In financial accounting, a balance sheet or statement of financial position is a summary of the financial balances of a sole proprietorship, a business partnership, a corporation or other business organization, such as an LLC or an LLP. Assets, liabilities and ownership equity are listed as of a specific date, such as the end of its financial year. A balance sheet is often described as a "snapshot of a company's financial condition".
Of the four basic financial statements, the balance sheet is the only statement which applies to a single point in time of a business' calendar year. A standard company balance sheet has three parts: assets, liabilities and ownership equity. The main categories of assets are usually listed first and typically in order of liquidity. Assets are followed by the liabilities. The difference between the assets and the liabilities is known as equity or the net assets or the net worth or capital of the company and according to the accounting equation, net worth must equal assets minus liabilities.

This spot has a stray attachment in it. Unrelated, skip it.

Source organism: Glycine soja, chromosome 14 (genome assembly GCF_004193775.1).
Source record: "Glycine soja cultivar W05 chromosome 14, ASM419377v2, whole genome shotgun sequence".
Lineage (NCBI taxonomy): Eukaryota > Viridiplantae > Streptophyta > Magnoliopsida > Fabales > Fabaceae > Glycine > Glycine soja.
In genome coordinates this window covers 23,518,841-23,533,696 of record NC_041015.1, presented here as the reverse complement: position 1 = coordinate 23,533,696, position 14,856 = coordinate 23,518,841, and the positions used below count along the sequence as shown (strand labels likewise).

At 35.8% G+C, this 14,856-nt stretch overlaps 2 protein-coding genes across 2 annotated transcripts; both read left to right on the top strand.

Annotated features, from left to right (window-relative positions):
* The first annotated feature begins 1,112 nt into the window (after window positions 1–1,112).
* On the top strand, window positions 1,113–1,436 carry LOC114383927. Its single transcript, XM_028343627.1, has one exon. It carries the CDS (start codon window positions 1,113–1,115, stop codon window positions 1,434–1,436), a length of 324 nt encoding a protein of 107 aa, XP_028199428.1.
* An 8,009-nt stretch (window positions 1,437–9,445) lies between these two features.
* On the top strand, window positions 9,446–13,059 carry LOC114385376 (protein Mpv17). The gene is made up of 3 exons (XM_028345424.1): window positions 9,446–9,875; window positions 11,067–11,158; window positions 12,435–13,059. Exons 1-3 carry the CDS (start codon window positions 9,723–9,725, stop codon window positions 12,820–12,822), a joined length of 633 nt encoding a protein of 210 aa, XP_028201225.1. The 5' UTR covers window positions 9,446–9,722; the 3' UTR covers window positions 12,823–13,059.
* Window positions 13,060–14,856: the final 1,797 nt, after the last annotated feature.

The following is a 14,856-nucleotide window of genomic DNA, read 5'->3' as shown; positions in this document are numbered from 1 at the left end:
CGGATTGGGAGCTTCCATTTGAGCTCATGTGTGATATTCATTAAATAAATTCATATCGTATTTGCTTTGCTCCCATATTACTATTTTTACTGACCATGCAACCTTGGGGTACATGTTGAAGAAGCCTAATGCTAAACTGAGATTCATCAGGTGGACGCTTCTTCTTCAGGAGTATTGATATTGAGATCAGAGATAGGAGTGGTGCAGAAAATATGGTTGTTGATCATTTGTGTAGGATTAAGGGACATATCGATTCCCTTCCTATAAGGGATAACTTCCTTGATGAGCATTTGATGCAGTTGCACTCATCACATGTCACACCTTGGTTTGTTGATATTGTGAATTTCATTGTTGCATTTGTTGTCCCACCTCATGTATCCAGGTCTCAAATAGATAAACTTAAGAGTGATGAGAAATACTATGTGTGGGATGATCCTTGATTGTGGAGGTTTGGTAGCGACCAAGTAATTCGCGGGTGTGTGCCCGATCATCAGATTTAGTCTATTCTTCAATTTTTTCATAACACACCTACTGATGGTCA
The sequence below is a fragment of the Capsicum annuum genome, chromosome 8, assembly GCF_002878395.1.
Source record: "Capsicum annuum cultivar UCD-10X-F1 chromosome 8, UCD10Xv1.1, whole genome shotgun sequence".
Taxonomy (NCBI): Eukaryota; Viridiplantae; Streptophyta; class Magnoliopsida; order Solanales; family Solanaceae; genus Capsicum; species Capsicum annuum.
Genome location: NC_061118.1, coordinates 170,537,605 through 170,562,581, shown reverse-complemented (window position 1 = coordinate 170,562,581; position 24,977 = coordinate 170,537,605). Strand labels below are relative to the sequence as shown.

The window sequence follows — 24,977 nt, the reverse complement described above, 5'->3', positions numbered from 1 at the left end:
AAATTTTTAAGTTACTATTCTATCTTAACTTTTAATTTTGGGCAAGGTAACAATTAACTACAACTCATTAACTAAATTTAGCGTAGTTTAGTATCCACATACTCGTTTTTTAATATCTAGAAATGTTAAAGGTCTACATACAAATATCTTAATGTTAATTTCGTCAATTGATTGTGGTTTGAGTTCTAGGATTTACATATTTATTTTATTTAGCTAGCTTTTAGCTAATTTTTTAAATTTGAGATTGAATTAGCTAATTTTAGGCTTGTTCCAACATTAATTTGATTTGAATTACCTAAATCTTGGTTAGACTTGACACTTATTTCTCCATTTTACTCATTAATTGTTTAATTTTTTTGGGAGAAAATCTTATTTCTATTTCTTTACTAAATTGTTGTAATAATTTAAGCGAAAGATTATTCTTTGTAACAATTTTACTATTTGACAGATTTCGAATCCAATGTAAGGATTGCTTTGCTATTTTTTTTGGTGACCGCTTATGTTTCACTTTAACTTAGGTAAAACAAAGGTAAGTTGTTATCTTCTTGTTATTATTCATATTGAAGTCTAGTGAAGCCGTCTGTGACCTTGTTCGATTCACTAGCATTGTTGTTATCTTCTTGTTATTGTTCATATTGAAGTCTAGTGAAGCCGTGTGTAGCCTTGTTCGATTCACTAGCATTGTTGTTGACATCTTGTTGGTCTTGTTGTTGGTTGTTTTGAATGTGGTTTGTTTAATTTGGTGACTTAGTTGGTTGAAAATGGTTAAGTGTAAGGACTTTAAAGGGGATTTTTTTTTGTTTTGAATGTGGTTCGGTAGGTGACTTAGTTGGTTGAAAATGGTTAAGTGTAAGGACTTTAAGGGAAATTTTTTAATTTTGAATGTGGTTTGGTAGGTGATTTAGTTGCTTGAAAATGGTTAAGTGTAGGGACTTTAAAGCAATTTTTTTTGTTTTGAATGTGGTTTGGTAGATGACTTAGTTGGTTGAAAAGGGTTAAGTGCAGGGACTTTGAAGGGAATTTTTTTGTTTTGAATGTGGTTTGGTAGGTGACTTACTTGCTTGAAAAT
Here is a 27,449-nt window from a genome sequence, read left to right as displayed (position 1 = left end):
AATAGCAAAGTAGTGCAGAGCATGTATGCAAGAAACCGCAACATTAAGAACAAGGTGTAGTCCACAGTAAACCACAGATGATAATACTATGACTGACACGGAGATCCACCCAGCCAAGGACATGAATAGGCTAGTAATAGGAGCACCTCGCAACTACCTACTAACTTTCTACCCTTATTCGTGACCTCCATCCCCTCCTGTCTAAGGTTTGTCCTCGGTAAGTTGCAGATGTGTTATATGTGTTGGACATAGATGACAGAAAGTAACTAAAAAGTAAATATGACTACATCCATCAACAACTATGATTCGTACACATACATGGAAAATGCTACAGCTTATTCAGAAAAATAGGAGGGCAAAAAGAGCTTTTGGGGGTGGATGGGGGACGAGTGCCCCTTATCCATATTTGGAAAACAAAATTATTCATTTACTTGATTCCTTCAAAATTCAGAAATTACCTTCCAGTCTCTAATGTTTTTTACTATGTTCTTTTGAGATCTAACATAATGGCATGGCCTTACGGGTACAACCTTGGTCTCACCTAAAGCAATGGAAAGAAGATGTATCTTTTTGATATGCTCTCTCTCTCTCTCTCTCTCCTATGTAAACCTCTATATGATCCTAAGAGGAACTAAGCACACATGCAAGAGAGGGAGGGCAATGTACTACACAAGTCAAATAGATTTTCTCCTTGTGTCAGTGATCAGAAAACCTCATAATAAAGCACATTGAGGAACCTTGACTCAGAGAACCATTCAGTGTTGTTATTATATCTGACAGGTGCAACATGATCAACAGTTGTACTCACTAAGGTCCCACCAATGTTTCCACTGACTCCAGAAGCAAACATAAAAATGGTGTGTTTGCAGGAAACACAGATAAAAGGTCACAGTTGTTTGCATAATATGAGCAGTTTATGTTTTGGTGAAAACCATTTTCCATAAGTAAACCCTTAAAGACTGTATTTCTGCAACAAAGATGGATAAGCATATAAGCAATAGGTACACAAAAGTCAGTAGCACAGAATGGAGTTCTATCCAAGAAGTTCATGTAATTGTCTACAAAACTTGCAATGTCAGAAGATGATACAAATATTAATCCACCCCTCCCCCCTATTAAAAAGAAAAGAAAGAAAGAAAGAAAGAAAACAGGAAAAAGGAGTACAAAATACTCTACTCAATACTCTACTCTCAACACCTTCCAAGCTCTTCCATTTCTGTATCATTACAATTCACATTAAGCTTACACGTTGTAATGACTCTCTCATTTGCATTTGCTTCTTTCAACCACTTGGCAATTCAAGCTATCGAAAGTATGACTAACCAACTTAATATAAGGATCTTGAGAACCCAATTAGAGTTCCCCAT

Another way to look at the same equation is that assets equal liabilities plus owner's equity. Looking at the equation in this way shows how assets were financed: either by borrowing money or by using the owner's money. Balance sheets are usually presented with assets in one section and liabilities and net worth in the other section with the two sections "balancing." A business operating entirely in cash can measure its profits by withdrawing the entire bank balance at the end of the period, plus any cash in hand.
However, many businesses are not paid immediately; they build up inventories of goods and they acquire buildings and equipment. In other words: businesses have assets and so they cannot, even if they want to, immediately turn these into cash at the end of each period. Often, these businesses owe money to suppliers and to tax authorities, and the proprietors do not withdraw all their original capital and profits at the end of each period. In other words businesses also have liabilities.